Challenger defeats Holcomb appointee to secure GOP nomination for secretary of state

Challenger Diego Morales’ campaign to defeat Gov. Eric Holcomb’s appointee for Indiana secretary of state succeeded on Saturday, when Indiana Republican Party delegates nominated Morales to be their  candidate in November’s general election.

The hotly contested four-candidate secretary of state race was a focal point of the party’s state convention, which some considered to be a referendum on Holcomb as he faced backlash from social conservatives over his pandemic response and veto of a bill to bar transgender girls from K-12 girl sports.

Morales, who played to that conservative base in campaign mailings that bashed the governor and appointee Holli Sullivan, won the race on the second ballot.

Morales earned 847 votes, besting Sullivan’s 561 and David Shelton’s 215. A fourth candidate, Paul Hager, was eliminated in an earlier round of voting after securing only 15 votes.

Many of the more than 1,600 delegates at the Indiana State Fairgrounds erupted in cheers after Morales was declared the winner, as his green-shirted supporters jumped to their feet and waved campaign signs.

Speaking to reporters after securing the nomination, Morales deflected a direct question about whether his win represented a repudiation of the governor.

“My job is right now to unite the party,” Morales said.

During the run-up to the convention, however, Morales sent delegates a campaign mailer that described Sullivan as “Holcomb’s puppet” and criticized the governor as “elitist,” “pro-abortion” and imposing an “authoritarian lockdown” during the pandemic.

State Republican Party Chairman Kyle Hupfer said he viewed Morales’ win not as a commentary on Holcomb but as a reflection of the effort Morales put into his campaign. Morales said he traveled to all of Indiana’s 92 counties during his campaign.

“They [delegates] know Diego. Diego’s been everywhere,” Hupfer told reporters.

Sullivan has served as secretary of state since March 2021 when Holcomb appointed her to finish the term of Connie Lawson, who resigned the post to focus on her health and family. Sullivan could not be reached for comment Saturday after election results were announced.

Because the secretary of state is the chief elections officer in most states, including Indiana, campaigns for the office often get caught up in Donald Trump’s unfounded claims that the 2020 presidential election was “stolen” from him.

The Associated Press has reported that Morales has embraced those claims and called the 2020 presidential election a “scam.”

When a reporter asked him at Saturday’s convention whether he thought the 2020 election was run fairly, Morales did not directly answer the question.

“Joe Biden is in the White House,” Morales said. “Also, let me be clear—he’s doing a horrible job.”

In a speech to delegates before convention voting began, Morales outlined steps he would take as secretary of state to “secure our elections” with “common-sense policies.”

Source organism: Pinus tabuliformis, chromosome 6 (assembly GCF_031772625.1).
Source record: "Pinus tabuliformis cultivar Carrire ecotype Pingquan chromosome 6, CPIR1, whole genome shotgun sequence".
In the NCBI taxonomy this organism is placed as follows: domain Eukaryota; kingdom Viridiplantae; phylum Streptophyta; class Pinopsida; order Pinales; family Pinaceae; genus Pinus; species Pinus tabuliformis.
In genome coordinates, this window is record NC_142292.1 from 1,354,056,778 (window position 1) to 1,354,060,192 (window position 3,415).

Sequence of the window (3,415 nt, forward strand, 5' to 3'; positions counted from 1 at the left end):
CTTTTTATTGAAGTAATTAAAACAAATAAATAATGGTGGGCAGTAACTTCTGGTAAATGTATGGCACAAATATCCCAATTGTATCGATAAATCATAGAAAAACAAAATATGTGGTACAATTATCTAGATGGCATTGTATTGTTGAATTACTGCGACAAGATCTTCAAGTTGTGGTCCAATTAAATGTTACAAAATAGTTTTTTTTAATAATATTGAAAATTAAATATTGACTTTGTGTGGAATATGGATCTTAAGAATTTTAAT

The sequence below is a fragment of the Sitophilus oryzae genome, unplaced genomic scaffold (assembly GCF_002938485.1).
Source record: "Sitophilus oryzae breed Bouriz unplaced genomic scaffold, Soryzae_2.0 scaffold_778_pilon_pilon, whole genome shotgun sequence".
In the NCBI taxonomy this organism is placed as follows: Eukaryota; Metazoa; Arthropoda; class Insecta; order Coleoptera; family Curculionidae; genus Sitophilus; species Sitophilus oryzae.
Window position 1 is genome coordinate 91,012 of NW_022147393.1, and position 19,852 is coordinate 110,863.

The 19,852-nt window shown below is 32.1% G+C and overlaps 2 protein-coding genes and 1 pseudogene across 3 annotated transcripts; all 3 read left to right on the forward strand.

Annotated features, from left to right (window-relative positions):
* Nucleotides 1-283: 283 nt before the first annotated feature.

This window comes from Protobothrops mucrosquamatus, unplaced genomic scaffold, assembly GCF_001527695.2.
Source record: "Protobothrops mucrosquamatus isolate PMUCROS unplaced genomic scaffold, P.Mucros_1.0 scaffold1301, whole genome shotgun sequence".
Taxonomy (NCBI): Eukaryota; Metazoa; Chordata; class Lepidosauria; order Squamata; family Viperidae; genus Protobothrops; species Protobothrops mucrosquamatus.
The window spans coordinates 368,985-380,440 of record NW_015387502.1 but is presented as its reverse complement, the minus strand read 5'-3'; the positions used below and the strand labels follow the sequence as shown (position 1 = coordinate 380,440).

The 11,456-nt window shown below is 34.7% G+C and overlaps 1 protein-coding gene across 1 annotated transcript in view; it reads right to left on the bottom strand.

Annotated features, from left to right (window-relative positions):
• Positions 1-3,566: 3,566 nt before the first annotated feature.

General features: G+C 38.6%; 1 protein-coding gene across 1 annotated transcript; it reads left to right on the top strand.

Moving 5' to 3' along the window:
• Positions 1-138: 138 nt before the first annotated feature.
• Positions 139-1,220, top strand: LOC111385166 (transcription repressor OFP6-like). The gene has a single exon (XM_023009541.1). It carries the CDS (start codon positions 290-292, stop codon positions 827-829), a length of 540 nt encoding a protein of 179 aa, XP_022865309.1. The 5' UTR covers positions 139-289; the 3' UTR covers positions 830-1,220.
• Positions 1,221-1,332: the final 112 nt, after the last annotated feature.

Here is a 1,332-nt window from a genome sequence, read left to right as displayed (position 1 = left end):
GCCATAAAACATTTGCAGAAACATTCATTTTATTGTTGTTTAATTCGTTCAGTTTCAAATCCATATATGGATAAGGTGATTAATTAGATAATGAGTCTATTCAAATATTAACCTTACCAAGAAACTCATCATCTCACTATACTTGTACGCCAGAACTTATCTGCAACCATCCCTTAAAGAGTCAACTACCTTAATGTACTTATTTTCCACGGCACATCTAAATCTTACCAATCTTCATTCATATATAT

Those policies include, among other things, strengthening voter ID requirements and taking steps to prevent non-citizens from voting.

Morales said he would also establish a voting task force to investigate voting discrepancies and favors shortening the early-voting period from its current 28 days down to 14 days.

Morales, who immigrated to the U.S. with his family from Guatemala as a teen, said it’s “nonsense” to suggest that voter ID laws are racist. He held a copy of his U.S. naturalization certificate, saying it took him 10 years to become a citizen “so why not demand an ID when people vote?”

Morales, 43, served as an aide to then-Gov. Mike Pence from 2013-2017. In 2018, Morales ran unsuccessfully for the GOP nomination for a U.S. congressional seat.

The Associated Press has reported that Morales left two previous jobs in the secretary of state’s office, once in 2009 and again in 2011. On both occasions, Morales had been written up for poor job performance.

Hupfer said he’s not worried about Morales’ electability against Democrats in the general election, especially given the Republican party’s strength in Indiana. “I just don’t think this is going to be an issue. I really don’t.”

Morales will face former deputy attorney general Destiny Wells in the November election. Wells was unopposed in her bid for the Democratic nomination for secretary state, which was officially endorsed at the Indiana Democratic Party convention, also held on Saturday.

The conventions also set the fall matchups for state treasurer and state auditor.

In the Republican convention race for state treasurer, Daniel Elliott beat out challengers Lana Keesling, Elisa Nieshalla and Pete Seat. This fall, Elliott will face Democrat Jessica McClellan, now the Monroe County treasurer.

For auditor, Republican Tera Klutz will run against ZeNai Brooks, controller at Cummins Inc.

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